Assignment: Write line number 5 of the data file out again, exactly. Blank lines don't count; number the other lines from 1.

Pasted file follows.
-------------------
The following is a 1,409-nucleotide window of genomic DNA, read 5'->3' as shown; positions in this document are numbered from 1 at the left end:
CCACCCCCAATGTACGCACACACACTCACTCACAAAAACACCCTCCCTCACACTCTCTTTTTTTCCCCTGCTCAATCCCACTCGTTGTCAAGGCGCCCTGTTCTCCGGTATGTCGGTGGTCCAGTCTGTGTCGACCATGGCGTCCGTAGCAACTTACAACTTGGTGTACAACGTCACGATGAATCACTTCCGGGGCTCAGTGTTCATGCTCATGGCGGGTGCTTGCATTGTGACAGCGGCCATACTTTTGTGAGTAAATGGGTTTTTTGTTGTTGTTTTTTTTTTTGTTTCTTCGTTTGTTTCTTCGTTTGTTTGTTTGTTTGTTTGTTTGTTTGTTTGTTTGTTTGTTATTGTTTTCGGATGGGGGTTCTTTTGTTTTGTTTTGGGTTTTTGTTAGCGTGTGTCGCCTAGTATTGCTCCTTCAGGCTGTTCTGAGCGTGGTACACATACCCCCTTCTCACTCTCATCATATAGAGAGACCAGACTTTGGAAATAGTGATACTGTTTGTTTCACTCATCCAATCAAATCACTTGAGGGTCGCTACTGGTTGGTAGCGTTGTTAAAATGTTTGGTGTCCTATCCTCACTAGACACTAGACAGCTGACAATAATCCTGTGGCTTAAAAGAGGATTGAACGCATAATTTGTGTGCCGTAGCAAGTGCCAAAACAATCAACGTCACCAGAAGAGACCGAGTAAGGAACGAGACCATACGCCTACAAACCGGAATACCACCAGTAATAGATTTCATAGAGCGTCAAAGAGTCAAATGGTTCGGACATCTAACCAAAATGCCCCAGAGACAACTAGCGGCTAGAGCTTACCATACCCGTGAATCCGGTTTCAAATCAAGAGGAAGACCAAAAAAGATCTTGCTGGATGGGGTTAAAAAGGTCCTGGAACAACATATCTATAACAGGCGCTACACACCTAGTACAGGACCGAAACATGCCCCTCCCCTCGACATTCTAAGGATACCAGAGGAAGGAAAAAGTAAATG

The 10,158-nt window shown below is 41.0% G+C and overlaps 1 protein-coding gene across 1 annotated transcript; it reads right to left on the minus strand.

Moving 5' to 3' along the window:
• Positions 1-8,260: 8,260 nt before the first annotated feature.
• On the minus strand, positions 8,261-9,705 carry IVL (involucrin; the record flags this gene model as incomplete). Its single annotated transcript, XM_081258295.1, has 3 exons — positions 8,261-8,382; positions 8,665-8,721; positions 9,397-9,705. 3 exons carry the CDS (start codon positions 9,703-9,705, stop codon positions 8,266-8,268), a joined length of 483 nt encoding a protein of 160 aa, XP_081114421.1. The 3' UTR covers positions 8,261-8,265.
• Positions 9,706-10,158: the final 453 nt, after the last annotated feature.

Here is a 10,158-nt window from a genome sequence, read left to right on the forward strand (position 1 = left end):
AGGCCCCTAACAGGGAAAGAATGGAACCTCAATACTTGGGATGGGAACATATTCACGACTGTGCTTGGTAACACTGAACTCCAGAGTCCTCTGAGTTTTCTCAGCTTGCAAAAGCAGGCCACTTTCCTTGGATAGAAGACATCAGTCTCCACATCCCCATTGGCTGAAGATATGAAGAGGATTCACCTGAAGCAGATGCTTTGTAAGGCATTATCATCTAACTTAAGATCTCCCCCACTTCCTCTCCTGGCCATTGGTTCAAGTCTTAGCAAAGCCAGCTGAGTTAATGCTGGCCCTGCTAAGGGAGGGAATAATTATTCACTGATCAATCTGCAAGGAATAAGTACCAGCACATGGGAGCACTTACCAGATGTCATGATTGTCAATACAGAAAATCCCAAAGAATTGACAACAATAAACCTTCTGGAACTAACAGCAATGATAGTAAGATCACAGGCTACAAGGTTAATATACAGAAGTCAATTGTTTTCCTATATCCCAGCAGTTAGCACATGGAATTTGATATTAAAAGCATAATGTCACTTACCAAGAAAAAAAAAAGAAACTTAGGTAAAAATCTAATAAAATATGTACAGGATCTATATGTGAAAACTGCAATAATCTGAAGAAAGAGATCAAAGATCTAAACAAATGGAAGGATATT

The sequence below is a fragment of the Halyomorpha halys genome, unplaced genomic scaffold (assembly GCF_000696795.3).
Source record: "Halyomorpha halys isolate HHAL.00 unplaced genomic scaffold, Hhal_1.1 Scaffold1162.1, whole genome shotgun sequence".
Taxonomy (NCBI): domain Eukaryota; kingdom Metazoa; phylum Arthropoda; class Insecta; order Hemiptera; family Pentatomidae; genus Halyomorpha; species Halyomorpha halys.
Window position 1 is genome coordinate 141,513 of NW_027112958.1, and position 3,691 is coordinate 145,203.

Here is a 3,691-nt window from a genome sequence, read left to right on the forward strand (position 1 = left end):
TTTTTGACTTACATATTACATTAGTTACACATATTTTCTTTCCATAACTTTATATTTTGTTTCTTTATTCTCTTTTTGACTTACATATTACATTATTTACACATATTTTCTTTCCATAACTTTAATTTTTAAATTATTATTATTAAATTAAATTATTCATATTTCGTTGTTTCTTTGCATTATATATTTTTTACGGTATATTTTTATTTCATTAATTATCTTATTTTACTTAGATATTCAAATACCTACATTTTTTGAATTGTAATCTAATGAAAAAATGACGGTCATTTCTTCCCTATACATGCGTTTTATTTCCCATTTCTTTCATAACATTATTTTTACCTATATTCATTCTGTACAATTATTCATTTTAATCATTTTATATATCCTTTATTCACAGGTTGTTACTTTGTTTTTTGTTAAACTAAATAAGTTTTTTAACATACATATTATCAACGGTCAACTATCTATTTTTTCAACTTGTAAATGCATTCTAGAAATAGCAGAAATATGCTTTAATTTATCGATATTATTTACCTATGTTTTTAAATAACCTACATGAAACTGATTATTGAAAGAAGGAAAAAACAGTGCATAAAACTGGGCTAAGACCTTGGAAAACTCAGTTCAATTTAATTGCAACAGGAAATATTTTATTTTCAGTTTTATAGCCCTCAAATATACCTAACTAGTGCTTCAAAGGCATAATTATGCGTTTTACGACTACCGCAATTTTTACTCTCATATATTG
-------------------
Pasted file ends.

• Positions 1-8,260: 8,260 nt before the first annotated feature.